3 Teams That Should Trade Up for Jalen Ramsey
I fancy myself to be a bit of an adventurous eater.
Now, I'm not traveling the world and treating myself to spoiled fish or fruit that tastes like rotten onion, but I've tried some interesting things. I've eaten beef tongue (delicious), sweet breads (also delicious), and I tend to load my pho with tendon and tripe (and Sriracha).
So when my brother posted a photo of a "Sushi Burrito" on Facebook, I was immediately intrigued.
See, I definitely don't adhere to the "more is less" mindset. I'm a "more is more" kind of guy, and if someone wants to give me a burrito full of soft shell crab and spicy tuna, well sign me up!
You may not be into weird food combinations like I am, but who doesn't love a special football player who excels in two different aspects of the game? You know, guys like Von Miller, who can get after the quarterback better than anyone in the NFL on one play, but can cover a tight end (or some wide receivers) on the next.
Jalen Ramsey is one of those special players.
Coming out of Florida State, Ramsey is a 6'1", 209-pound defensive back that can play slot or boundary corner. He has excellent press-man coverage abilities, the range to play free safety, and the physicality to stop a running back in his tracks.
Ramsey's my personal favorite prospect in this year's draft class, but take it from an expert like Doug Farrar at si.com:
"Ramsey’s college stats aren’t mind-blowing (122 solo tackles, five sacks, three interceptions, 22 passes defensed and four forced fumbles in three seasons), but they reflect the performance of a top-flight secondary player. The tape tells the whole story: Ramsey comes into the NFL as a legitimate starter right now at several defensive positions. The best way I can describe him to those who haven’t seen him is to imagine if you could go back and draft Richard Sherman and Kam Chancellor at the same time ... and combine that talent into the same guy. That’s how good he can be."
Forget the sushi burrito, we're onto a whole new level. Ramsey is the type of dynamic playmaker that offensive coordinators are going to have to game plan for, and that's exactly why there are three teams that should trade up to acquire him.
In most years, a team that wants to move up in the draft to select the most talented player needs to get to the first or second position. That's not the case this year, as we have already seen the Rams and Eagles trade up to acquire the first two overall picks, respectively, and it's a near certainty that those teams will be selecting quarterbacks.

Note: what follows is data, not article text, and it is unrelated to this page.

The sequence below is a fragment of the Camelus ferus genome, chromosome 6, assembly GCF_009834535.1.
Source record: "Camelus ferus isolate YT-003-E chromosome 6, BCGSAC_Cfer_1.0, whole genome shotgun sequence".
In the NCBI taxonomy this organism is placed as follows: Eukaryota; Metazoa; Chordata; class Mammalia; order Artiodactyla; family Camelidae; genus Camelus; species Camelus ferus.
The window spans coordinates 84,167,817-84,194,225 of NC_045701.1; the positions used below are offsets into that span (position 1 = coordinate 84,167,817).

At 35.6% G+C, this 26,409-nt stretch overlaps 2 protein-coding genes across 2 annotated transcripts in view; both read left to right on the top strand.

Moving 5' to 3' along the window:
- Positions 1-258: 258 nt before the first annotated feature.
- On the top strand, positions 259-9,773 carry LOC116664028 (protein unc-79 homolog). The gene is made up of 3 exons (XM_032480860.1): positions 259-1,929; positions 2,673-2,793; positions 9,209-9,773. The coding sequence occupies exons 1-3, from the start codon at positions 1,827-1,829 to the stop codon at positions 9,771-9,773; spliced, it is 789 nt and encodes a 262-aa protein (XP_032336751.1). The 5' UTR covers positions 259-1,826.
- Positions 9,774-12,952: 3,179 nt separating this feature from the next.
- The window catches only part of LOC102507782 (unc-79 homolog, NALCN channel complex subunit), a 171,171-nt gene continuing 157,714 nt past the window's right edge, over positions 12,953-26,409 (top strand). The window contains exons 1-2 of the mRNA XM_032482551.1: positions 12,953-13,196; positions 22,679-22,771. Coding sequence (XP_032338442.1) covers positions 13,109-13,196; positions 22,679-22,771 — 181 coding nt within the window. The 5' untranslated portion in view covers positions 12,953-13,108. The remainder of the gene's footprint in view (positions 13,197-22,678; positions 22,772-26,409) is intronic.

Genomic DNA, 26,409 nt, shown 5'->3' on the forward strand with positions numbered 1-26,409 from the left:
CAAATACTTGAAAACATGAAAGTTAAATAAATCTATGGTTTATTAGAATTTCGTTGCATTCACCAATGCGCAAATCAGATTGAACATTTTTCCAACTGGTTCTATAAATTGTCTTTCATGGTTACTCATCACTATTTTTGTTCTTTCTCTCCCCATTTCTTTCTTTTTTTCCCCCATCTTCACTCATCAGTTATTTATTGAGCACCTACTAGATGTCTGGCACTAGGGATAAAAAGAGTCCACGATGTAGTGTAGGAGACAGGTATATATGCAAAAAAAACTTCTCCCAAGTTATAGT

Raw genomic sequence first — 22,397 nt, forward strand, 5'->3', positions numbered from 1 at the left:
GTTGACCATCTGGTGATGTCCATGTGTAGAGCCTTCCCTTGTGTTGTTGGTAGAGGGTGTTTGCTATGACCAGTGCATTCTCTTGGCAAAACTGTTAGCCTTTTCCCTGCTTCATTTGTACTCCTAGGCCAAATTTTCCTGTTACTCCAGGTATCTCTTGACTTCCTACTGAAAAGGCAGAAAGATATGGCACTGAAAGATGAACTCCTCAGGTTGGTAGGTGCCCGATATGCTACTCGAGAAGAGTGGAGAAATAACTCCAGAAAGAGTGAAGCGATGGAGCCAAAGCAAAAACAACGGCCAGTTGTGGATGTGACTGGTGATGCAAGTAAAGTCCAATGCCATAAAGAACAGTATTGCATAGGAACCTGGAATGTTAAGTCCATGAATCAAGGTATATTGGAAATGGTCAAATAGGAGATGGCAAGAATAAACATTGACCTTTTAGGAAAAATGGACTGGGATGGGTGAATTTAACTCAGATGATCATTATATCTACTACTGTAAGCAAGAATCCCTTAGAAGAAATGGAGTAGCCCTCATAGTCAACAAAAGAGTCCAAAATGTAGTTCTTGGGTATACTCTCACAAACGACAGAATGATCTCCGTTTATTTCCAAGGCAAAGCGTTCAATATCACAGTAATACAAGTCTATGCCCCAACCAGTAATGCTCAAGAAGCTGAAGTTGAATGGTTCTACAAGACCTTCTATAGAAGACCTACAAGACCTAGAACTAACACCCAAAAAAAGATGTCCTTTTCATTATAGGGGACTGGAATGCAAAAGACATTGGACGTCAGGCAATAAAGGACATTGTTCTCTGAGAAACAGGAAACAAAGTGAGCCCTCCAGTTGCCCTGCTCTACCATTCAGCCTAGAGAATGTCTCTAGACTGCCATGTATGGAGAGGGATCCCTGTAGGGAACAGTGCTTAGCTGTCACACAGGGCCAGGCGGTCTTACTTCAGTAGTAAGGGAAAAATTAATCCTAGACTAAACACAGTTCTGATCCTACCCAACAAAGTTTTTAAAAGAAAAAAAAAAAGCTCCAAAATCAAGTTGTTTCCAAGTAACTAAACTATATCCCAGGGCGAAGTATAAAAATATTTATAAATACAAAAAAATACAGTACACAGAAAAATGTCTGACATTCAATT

The team that benefits the most from these pre-draft swaps is actually the San Diego Chargers, who find themselves with a franchise quarterback already on the roster, sitting at third overall.
The Chargers could certainly decide to select Ramsey, and it would probably be a good decision. After all, Eric Weddle, a five-time All Pro, left San Diego for Baltimore earlier in the offseason, and Ramsey could slide in and immediately fill that hole in the Chargers defense. But the incentive for the Chargers to trade back is heavy as well -- San Diego has a lot of holes on their roster at this point, and they most likely aren't going to contend in 2016.
So what if the Chargers traded their pick?
To establish a "fair trade" I'll be adhering to Walter Football's NFL Draft Value Chart. Let's take a look at three teams that should be interested.
|San Diego Receives||Jacksonville Receives|
Joey Bosa, a defensive end from Ohio State, may be available when Jacksonville is on the board at the fifth spot on Thursday night. But I can't imagine that they're hoping to draft him.
Jacksonville spent a first-round pick on their defensive line in 2015 when they selected Dante Fowler. This March, when free agency started, the team invested even further in their defensive line when they signed Malik Jackson to a large deal.
While it's not a certainty that Jacksonville is satisfied with their defensive line at this point, spending high first-round draft picks on defensive lineman in consecutive years and paying big money to a free agent defensive lineman doesn't seem prudent.
Another player that may be available when the Jaguars pick is offensive tackle Laremy Tunsil. Coming from Ole Miss, Tunsil is seen by many as the top prospect in the entire class. However, Tunsil, like Bosa, would be a repetitive selection by the Jaguars, as the team selected Luke Joeckel with the second-overall pick in the 2013 draft.
The Jaguars have a young roster with a budding superstar wide receiver in Allen Robinson, and a quarterback who himself is an early first-round pick in Blake Bortles. In addition to Robinson, Bortles has Allen Hurns and Julius Thomas to throw to. Hurns ranked 15th by numberFire's Net Expected Points (NEP) metric among wide receivers who saw 100 or more targets in 2015, while Thomas ranked 18th in NEP among tight ends who saw 70 or more targets.